The coronavirus pandemic and resulting lockdown restrictions have had a corrosive effect on mental health around the world; insurers can be part of the solution.
Isolation, physical inactivity, and terrible uncertainty caused by job losses and furloughs have placed unique pressures on individuals and families. People have reason to be lonely, bored, fearful and anxious, and ultimately these feelings can contribute to rising risk of mental health disorders, substance abuse, and suicide.
Now more than ever, those on the insurance frontline, from advisors to claims analysts, have a unique opportunity to save lives by helping to identify those who are struggling to cope with the coronavirus and could harm themselves. But success demands concerted effort and comprehensive education across the industry.
The consequences of declining mental health can be deadly. For example, drinking alcohol as a coping method reportedly rose among Britons during lockdown,1 and alcohol abuse is known to exacerbate negative thoughts in those who already suffer from mental illness and contribute to worsening mental health. The British Medical Association1 recently warned that stresses caused by COVID-19 could have a considerable detrimental effect. Insurers already know that unemployment and financial hardship increase suicide rates, and previous pandemics such as the 1918-19 flu pandemic and the 2003 SARS pandemic caused rates to rise both in the U.K. and around the world.
RGA U.K. is among the members of ASPiiN, or Action for Suicide Prevention in Insurance, a voluntary industry organization that seeks to identify opportunities to help prevent suicide and to act as a knowledge-sharing hub for the industry. Insurers must be prepared to recognize the signs of poor mental health and intervene when possible, and ASPiiN has taken three key steps to help make that happen:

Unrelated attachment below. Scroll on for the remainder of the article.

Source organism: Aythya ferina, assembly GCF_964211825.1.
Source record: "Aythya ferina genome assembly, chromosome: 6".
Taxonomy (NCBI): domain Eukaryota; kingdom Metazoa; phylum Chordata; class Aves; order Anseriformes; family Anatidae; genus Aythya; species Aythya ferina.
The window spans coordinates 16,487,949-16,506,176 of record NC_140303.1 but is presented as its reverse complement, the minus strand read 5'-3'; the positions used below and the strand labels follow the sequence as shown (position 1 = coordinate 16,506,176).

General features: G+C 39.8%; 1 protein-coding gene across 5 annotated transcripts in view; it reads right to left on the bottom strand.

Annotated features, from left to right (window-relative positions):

ASPiiN produced a guidance document of best practice principles for insurers to discuss suicide in a safe and sensitive way on their websites, as well as via call centers or financial advisors. A customer with a history of suicide attempts may seek to learn about whether they can access insurance, or a family claiming a life insurance policy may want to understand more about the cover. They deserve as much guidance and support as possible, and in some instances, directing customers to suicide support charities could save a life.
The guidance document further explains the importance of providing information and dispels some of the myths about suicide and insurance, including those related to applicants who may have a history of self-harm. It outlines the type of language that is appropriate and responsible to use and how to avoid upsetting language or images that could negatively impact someone in a vulnerable state. For example, ASPiiN forwarded the document to an insurer that had a page on its website about suicide which, despite being factually correct, in essence assured the visitor that, “It’s OK, insurance does pay out for suicide.” After reviewing the ASPiiN guidance document, the insurer updated the webpage so that the first thing visitors see are resources for suicide prevention help and support – a simple change that allows communication of policy detail without appearing to condone a suicidal action.
To complement the guidance document, ASPiiN produced a Directory of Suicide Prevention Training Resources in the U.K., offering a variety of frontline staff learning modules that individuals or large companies can incorporate into training. For those involved in selling insurance products or taking calls from customers who already have life insurance, being able to recognize someone who may be mentally unwell is vital. The majority of resources listed in the directory are free and readily available online. Having the skills to confidently and professionally deal with an inquiry from a customer asking for advice on suicide and insurance cover could help save a life.
Finally, ASPiiN created a survey which will be launched to advisors to gain a better understanding of customer engagements, in terms of both the sort of inquiries they may have received and any existing training to address mental health issues. The information gathered from this survey will help expand and improve the Directory of Suicide Prevention Training to produce a best practice guide for the benefit of the wider advisor community.
Deaths from suicide can be prevented, and in these difficult times, it’s crucial that the insurance community uses its rich resources and expertise to play a part in helping those who may be struggling.